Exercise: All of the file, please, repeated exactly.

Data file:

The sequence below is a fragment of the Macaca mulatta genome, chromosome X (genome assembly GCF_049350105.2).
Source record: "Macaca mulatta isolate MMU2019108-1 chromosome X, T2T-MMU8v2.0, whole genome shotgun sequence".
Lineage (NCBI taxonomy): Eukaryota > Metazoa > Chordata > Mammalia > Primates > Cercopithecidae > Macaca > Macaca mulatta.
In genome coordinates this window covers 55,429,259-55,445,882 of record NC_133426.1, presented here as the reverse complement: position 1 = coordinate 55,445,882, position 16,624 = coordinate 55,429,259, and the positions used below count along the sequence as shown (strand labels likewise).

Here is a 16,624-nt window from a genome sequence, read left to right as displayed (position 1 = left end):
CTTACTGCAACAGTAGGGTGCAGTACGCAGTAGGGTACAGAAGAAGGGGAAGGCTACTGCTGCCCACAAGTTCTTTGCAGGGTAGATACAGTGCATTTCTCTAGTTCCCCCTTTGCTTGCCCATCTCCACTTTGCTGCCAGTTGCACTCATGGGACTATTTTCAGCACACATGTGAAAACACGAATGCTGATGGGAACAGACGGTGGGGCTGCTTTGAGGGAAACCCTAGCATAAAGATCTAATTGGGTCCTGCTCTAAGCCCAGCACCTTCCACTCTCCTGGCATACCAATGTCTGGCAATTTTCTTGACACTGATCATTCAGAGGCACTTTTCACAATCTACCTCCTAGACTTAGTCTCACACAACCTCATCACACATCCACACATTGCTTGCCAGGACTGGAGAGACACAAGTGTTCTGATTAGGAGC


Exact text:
The sequence below is a fragment of the Macaca mulatta genome, chromosome X (genome assembly GCF_049350105.2).
Source record: "Macaca mulatta isolate MMU2019108-1 chromosome X, T2T-MMU8v2.0, whole genome shotgun sequence".
Lineage (NCBI taxonomy): Eukaryota > Metazoa > Chordata > Mammalia > Primates > Cercopithecidae > Macaca > Macaca mulatta.
In genome coordinates this window covers 55,429,259-55,445,882 of record NC_133426.1, presented here as the reverse complement: position 1 = coordinate 55,445,882, position 16,624 = coordinate 55,429,259, and the positions used below count along the sequence as shown (strand labels likewise).

Here is a 16,624-nt window from a genome sequence, read left to right as displayed (position 1 = left end):
CTTACTGCAACAGTAGGGTGCAGTACGCAGTAGGGTACAGAAGAAGGGGAAGGCTACTGCTGCCCACAAGTTCTTTGCAGGGTAGATACAGTGCATTTCTCTAGTTCCCCCTTTGCTTGCCCATCTCCACTTTGCTGCCAGTTGCACTCATGGGACTATTTTCAGCACACATGTGAAAACACGAATGCTGATGGGAACAGACGGTGGGGCTGCTTTGAGGGAAACCCTAGCATAAAGATCTAATTGGGTCCTGCTCTAAGCCCAGCACCTTCCACTCTCCTGGCATACCAATGTCTGGCAATTTTCTTGACACTGATCATTCAGAGGCACTTTTCACAATCTACCTCCTAGACTTAGTCTCACACAACCTCATCACACATCCACACATTGCTTGCCAGGACTGGAGAGACACAAGTGTTCTGATTAGGAGC